Is this seen in practice based on a professional’s experience?

Today we interview Maria Bodi (@mariabodi23), doctor of the Intensive Care Medicine service in the Hospital Universitari de Tarragona Joan XXII, expert in clinical management and aspects of quality and safety in healthcare. Like many health professionals, she combines healthcare practice with research.

María Bodí

What is your day to day like?

As head of the Intensive Care Medicine Service at the hospital, in my day to day my basic task focuses on managing the service and organising the care for critical patients by coordinating the work of the professionals involved. More than 150 people work in the service including medical professionals (specialists in intensive medicine, resident intern doctors), nurses, nurse aids, ancillary staff, physiotherapists and secretaries. In addition, it is a service which participates and collaborates in the teaching of medical, nursing and physiotherapy degrees or certifications.

I try to facilitate the participation of professionals in the strategy of the service. This requires articulating and coordinating all efforts made with a clear objective in mind, which is providing quality care to our patients. To a greater or lesser degree, it is necessary to encourage and coordinate the participation of professionals in care-giving, management, teaching and research. This will guarantee the commitment of a worker in the service’s strategy and its organisation.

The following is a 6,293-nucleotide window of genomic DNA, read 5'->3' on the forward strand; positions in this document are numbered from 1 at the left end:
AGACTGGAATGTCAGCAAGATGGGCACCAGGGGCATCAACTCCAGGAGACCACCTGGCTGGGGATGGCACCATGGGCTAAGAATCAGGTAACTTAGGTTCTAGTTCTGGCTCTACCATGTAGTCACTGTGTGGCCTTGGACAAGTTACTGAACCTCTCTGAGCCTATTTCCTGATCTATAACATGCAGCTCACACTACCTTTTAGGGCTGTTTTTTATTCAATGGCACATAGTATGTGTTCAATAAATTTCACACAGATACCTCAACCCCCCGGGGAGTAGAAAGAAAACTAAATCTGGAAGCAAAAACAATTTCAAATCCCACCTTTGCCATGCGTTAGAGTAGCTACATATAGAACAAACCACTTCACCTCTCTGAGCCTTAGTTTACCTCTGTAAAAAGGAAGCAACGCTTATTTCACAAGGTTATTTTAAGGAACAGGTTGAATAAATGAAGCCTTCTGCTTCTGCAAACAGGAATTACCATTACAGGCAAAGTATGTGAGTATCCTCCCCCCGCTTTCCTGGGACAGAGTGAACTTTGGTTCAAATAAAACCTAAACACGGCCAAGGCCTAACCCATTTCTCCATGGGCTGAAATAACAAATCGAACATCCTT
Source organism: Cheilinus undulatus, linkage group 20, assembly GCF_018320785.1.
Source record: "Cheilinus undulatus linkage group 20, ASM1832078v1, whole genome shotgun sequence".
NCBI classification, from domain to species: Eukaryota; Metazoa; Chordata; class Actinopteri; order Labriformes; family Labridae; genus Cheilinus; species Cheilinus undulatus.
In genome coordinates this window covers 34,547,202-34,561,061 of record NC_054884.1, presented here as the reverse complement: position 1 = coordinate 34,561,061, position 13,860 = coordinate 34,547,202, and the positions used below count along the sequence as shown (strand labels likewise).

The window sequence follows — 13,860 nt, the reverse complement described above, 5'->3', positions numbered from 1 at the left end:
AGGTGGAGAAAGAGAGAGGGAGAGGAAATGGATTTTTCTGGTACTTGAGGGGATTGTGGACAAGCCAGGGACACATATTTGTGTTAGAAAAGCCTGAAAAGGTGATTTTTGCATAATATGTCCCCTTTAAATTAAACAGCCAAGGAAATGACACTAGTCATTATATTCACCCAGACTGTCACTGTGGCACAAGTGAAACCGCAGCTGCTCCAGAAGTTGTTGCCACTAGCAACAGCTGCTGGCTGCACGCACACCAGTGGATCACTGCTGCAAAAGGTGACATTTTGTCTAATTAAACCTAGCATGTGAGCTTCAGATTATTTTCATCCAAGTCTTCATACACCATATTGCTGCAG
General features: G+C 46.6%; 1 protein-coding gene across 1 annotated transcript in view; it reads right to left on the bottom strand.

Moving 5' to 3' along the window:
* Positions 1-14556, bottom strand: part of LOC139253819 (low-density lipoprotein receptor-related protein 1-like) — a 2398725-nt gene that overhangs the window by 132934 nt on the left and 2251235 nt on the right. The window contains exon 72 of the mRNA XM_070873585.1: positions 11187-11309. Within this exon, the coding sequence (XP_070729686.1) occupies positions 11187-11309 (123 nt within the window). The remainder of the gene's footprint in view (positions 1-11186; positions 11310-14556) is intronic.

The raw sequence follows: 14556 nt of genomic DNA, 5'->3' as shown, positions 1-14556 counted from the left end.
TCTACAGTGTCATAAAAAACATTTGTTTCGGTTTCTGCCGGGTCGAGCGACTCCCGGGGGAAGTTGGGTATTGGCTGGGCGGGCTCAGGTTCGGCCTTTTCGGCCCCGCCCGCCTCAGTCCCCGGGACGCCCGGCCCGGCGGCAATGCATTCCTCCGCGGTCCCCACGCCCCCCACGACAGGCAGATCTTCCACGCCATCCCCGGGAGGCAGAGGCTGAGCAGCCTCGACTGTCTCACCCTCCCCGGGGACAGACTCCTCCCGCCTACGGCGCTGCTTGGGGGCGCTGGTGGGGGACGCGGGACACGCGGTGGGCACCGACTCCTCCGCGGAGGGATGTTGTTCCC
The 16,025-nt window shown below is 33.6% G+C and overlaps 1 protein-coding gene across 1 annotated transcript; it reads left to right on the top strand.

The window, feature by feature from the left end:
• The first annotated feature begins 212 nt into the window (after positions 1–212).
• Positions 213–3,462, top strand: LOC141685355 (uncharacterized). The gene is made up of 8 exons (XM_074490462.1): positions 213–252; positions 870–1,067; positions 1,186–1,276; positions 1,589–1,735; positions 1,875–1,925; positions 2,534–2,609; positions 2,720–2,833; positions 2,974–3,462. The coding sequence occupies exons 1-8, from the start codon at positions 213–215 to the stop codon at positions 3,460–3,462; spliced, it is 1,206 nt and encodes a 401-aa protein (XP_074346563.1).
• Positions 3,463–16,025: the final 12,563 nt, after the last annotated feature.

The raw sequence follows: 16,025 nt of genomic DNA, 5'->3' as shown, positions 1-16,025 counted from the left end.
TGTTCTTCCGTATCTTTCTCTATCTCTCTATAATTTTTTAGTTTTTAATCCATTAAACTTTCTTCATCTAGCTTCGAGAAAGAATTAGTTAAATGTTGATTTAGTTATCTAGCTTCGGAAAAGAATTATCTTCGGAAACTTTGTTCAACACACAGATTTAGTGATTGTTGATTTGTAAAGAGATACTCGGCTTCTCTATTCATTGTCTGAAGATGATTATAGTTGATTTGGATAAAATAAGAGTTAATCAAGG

If we focus on medical professionals, each member of the team is in charge of a specific area of our speciality and we therefore provide ongoing training for the entire team, assess results and commit ourselves to carrying out actions which derive from the analysis of our results.

What do you think about the format that was used for the Datathon?

The Datathon was the result of a series of developments over recent years within the field of secondary use of data in patients’ clinical records for management and for research at a top level. The experience was very good. Pure science, with doctors, technicians and technology all at the service of real-life data analysis in order to find the best scientific evidence.